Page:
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C&S Wins Multiple Awards

 

Thank you sincerely, to our clients for all your support.  2015 is off to a great start....

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Condo - HOA Owners Face Increased Fees by Legislature

Barry Berkowitz: Key fact about estoppel bill: it's bad for homeowners

Barry-Berkowitz1

Two bills speeding through the legislature, CS/SB 736 and CS/CS/HB 611, are set to change complex and nuanced areas of real estate law. They deal with such arcane things as estoppel certificates and who pays what at real estate closings.  Those concepts may be complex to the average reader, so I’d like to frame it in terms everyone can understand: If these bills pass, homeowners’ association dues will go up.   How will they raise homeowner’s fees?

 

These bills create an artificial cap (Can you say “price fixing?”) on the fees charged by homeowners’ associations for their time and effort in researching and preparing what are known as “estoppel certificates” – which can often be a complicated process. Estoppel certificates are like an account statement of money owed by a homeowner to a homeowners’ association. They help determine how much needs to be paid and by whom.

 

The bills also require the homeowner’s association to provide this service without payment until the closing – or later – which can be several weeks or months after the service is provided. And if the closing doesn’t occur (or the requesting party decides not to pay), the homeowners’ association may have to go to court to get paid. The bills also penalize associations that cannot provide the certificate within the new, shortened deadline – by waiving payment of the fee.

 

If these bills pass, homeowners’ associations – and therefore, the homeowners themselves – will be on the hook for a host of fees, dues and additional costs.  And if that happens, literally millions of Florida residents will be forced to cover the costs that should be – and currently are – borne by a seller and a buyer in a private sales transaction. In short, CS/SB 736 and HB 611 will hurt average everyday Floridians and will do so in three distinct – and unfair – ways.

 

First, when someone is buying (for example) a condominium, and the owner hasn’t paid the association fees, the homeowner’s association must verify the outstanding balance. No problem. This however, often takes time as the actual number can be a moving target (as each month passes the dues/fees will continue to accrue) and sometimes it requires extra time to get an exact figure. The bills in question will shorten that time frame. If the homeowners’ association gets it wrong (thanks to being rushed) the homeowners may be stuck paying the difference – or they may be barred from collecting the correct, but higher, amount.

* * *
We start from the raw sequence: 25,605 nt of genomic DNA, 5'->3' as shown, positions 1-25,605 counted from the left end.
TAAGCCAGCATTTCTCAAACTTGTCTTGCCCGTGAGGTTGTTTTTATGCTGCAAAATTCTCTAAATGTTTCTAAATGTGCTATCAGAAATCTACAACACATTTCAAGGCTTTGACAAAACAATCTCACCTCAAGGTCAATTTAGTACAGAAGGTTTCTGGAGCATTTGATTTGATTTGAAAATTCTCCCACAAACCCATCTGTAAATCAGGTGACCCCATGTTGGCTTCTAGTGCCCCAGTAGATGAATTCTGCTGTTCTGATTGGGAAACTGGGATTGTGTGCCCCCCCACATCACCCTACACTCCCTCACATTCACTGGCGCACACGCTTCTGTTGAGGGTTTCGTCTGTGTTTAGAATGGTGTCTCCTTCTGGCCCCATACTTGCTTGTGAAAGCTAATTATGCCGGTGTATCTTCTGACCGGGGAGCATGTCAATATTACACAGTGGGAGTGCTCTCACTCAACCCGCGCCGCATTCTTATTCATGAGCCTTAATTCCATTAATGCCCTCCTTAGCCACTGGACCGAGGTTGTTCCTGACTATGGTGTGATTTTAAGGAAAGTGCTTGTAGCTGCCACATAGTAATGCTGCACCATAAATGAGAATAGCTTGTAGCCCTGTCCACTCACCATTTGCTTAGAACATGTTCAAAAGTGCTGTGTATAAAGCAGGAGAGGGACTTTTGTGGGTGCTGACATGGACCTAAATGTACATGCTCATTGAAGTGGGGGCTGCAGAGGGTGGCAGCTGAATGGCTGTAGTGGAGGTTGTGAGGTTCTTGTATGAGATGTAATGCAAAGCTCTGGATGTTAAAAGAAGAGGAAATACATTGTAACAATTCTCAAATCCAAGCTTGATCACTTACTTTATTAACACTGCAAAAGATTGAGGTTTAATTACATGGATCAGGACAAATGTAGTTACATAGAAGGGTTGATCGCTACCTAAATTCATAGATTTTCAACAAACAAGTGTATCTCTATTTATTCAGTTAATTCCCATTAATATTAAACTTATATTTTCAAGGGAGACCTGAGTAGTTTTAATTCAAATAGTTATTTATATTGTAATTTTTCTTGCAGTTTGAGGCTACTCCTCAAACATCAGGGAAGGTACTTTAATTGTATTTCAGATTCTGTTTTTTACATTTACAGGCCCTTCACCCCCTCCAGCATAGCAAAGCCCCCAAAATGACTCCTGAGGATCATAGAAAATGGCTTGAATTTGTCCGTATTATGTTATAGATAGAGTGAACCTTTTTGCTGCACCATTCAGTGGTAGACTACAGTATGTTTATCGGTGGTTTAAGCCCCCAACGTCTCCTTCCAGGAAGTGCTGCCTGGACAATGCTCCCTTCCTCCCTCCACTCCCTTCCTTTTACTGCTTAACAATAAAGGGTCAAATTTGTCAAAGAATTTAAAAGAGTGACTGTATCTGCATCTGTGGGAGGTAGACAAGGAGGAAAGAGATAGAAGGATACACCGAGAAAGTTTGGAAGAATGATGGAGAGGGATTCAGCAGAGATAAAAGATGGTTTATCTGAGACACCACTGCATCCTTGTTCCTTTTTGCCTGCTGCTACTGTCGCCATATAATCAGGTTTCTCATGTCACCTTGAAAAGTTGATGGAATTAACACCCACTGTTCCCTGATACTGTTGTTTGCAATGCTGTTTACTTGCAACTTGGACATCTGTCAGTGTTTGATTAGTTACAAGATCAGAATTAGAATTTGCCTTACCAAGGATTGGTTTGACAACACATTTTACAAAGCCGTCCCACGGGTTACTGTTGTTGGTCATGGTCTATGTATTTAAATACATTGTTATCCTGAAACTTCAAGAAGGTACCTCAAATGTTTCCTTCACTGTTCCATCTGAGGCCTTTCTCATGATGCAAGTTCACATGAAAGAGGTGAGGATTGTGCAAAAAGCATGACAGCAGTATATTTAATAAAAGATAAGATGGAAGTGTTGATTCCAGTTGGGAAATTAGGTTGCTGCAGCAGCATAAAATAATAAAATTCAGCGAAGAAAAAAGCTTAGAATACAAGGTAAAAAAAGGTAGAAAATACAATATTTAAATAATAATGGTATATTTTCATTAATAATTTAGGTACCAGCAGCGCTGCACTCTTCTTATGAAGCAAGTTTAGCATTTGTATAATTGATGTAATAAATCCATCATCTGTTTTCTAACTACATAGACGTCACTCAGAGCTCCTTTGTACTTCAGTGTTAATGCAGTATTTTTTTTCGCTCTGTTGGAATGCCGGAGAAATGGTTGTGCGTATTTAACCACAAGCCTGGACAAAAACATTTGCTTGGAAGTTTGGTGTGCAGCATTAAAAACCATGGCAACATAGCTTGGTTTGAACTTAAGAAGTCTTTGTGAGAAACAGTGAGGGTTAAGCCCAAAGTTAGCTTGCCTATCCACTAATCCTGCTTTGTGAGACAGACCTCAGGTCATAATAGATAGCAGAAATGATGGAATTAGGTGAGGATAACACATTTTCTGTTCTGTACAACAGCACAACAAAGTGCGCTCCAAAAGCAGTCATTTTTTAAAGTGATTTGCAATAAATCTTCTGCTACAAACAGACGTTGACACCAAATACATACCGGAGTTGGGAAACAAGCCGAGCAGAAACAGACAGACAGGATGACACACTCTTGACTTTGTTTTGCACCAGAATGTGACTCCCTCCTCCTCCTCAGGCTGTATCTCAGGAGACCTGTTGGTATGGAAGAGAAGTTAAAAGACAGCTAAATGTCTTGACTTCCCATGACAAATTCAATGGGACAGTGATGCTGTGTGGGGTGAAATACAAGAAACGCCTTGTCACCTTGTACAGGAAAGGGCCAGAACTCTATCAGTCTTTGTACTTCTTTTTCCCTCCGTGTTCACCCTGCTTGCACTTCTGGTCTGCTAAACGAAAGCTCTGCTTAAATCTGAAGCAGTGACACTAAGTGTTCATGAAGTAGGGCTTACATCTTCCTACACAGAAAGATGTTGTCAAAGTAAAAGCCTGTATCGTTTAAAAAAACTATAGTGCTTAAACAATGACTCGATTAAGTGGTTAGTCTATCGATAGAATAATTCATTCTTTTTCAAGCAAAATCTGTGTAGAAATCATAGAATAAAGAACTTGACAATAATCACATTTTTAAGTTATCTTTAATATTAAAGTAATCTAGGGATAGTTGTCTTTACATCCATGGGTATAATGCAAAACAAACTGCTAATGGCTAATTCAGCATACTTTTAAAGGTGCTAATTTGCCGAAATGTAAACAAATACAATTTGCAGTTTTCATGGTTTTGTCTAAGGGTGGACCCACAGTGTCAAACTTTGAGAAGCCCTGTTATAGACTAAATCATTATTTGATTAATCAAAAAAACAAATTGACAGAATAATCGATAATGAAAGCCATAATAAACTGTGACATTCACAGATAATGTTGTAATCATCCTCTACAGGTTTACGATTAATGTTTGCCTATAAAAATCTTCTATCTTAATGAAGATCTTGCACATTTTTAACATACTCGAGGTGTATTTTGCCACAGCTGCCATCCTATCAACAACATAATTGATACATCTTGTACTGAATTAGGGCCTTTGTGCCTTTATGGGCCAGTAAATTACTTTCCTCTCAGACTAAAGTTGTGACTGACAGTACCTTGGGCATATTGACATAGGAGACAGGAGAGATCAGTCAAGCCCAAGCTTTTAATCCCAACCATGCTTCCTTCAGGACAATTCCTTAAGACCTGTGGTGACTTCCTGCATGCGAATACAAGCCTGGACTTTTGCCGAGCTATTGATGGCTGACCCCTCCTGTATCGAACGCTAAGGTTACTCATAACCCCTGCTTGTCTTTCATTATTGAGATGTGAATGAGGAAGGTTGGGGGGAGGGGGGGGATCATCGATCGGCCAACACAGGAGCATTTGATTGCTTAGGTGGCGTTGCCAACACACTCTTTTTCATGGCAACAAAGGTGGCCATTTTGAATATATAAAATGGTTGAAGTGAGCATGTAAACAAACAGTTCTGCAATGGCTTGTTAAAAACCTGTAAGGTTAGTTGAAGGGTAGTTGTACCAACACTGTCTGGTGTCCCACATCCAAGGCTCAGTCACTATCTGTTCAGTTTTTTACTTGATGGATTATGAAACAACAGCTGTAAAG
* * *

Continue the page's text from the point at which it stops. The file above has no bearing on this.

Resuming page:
Second, the bills severely and artificially limit the fees to compile and produce such data – irrespective of the actual costs incurred to figure out the outstanding balance(s). If the actual costs are more than the capped fee arbitrarily picked by politicians, the homeowners are again stuck paying the difference.

 

Third, the bills allow the party requesting the service to delay payment. Instead of paying at the time service is rendered, the homeowners association only gets paid – if at all –after the closing. This delay will not only cost homeowners money (notice the recurring theme here), but if the fees are not paid, the homeowners will need to seek a court judgment to pay the fees. Who ends up paying for that? You guessed it, the other homeowners in the association.

 

This last point is especially unfair because if this bad idea were to become law, the homeowners would be the only ones providing a legally required service yet not getting paid until after the home is finally sold. No sale, no payment. This is a lot like someone getting a haircut and not having to pay for it for several weeks, while then forcing the salon to chase down the customer long after the service was provided. Nobody else in this kind of real estate transaction is subject to such unfair practices, nobody except the homeowners.

 

The issues behind the so-called estoppel bill are complex and are difficult for anyone but real estate attorneys to understand, but the impact of these bills is easy to grasp: if they pass, homeowners will see higher association dues and fees as a direct result of these measures becoming law.

 

Homeowners’ dues and fees will go up. It’s that clear and it’s that simple.

 

Barry Berkowitz, CPA is the Managing Director of Mayer Hoffman McCann P.C. an independent CPA firm. Mr. Berkowitz represents a 483-unit condominium association in Florida and can be reached at This email address is being protected from spambots. You need JavaScript enabled to view it..Column courtesy of Context Florida.